These well chilled reds wanted a fly just a few inches in front of their nose, and a couple of inches past the eye that is “away” from the angler so the fly gently jumps out and away from them. You have to remember that seafood is not usually suicidal, and when threatened, tends to flee, not attack. A redfish worth its’ salt will bolt when a shrimp-y looking fly starts jumping towards it. In the wind, and with the cold water, you needed to drop a fly on about half a neckerchief at 25-40 feet. (We simply could not see them further away because of the poor viz and they were not waking, tailing or cruising about in the skinny water.) David had a spectacular day considering the tough conditions with seven or eight redfish brought to hand; I eventually got off the schneid with “a couple cute little ol’ thangs.”
Day Two dawned just as windy, an ensy-weensy bit warmer, and much better light. Scott decided to head south to the mangrove-lined saltwater lakes of San Antonio Bay. The wind was at our back, and we were assured it would lay down a bit in the afternoon and not give us a righteous butt-kickin’ on the way home.
What a difference a day makes. While it was another very slow start due to the low angle of the light and the cold water, by 11:30 AM we started to see fish moving at a distance far enough away to set up for a shot at them. Oh, we still spooked out a ton of fish that weren’t quite up from their chilly siestas, frequently causing them to bolt into the fish we’d been stalking for the last 5-6 mins, but hey, that is why it is ‘fishing” not “catching”…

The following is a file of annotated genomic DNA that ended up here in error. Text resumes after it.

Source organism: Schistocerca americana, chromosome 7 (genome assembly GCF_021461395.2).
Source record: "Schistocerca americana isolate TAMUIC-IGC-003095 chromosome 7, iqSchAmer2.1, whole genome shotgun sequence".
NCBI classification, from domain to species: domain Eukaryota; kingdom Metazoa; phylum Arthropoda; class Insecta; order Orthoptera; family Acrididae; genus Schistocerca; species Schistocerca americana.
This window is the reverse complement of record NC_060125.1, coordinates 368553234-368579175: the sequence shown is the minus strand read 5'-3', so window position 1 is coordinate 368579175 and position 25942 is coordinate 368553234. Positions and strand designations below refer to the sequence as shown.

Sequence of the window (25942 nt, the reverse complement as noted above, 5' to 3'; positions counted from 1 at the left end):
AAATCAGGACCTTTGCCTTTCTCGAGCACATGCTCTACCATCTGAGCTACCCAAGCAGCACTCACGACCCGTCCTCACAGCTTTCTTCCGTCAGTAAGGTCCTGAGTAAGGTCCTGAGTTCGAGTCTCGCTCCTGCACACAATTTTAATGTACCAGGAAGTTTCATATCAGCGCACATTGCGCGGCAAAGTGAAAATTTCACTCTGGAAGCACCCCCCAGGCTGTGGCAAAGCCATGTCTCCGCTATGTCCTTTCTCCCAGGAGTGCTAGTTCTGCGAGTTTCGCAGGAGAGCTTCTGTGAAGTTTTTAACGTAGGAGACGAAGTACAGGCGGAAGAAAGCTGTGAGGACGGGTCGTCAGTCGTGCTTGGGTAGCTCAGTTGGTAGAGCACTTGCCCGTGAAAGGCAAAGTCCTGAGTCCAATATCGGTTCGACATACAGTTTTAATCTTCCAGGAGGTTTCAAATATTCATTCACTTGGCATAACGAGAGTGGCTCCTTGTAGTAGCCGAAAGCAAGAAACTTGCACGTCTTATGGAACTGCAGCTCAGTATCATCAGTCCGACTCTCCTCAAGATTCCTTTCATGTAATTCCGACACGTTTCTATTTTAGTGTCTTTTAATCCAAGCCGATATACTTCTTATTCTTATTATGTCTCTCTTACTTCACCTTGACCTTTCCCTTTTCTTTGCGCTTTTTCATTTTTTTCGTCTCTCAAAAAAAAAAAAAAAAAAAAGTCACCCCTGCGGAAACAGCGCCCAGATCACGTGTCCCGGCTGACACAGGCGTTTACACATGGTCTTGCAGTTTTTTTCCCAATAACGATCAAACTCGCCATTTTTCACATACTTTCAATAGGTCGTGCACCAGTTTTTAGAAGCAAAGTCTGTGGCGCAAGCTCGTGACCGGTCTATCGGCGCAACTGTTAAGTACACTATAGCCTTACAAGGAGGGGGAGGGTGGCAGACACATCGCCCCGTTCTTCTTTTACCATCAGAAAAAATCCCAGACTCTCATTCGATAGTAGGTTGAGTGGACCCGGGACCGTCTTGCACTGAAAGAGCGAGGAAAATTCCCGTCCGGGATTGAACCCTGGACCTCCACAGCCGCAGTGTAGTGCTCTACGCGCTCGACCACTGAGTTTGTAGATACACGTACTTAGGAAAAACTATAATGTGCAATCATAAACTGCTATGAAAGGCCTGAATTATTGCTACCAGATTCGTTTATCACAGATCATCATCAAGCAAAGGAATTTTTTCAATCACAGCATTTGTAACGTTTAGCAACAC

In seeing the fish sooner, one is able to gather up one’s scattered senses into a semblance of a fly presentation. And here, the cold water slowed up the fishes’ reactions so you could “doink” them a few times with a fly presentation and not blow them all to hell and gone. David took some nice fish and through osmosis, I started to get a handle on David’s practiced optimal casting target/window, the twitch, strip, pause, bump of the retrieve, and a gentle sweep of the rod. (Ahem…note to self, the rod sweep is away from the direction the fish took the fly, and never, ever, up-and-over your non-casting shoulder; silly angler, big redfish are for locals, sigh.)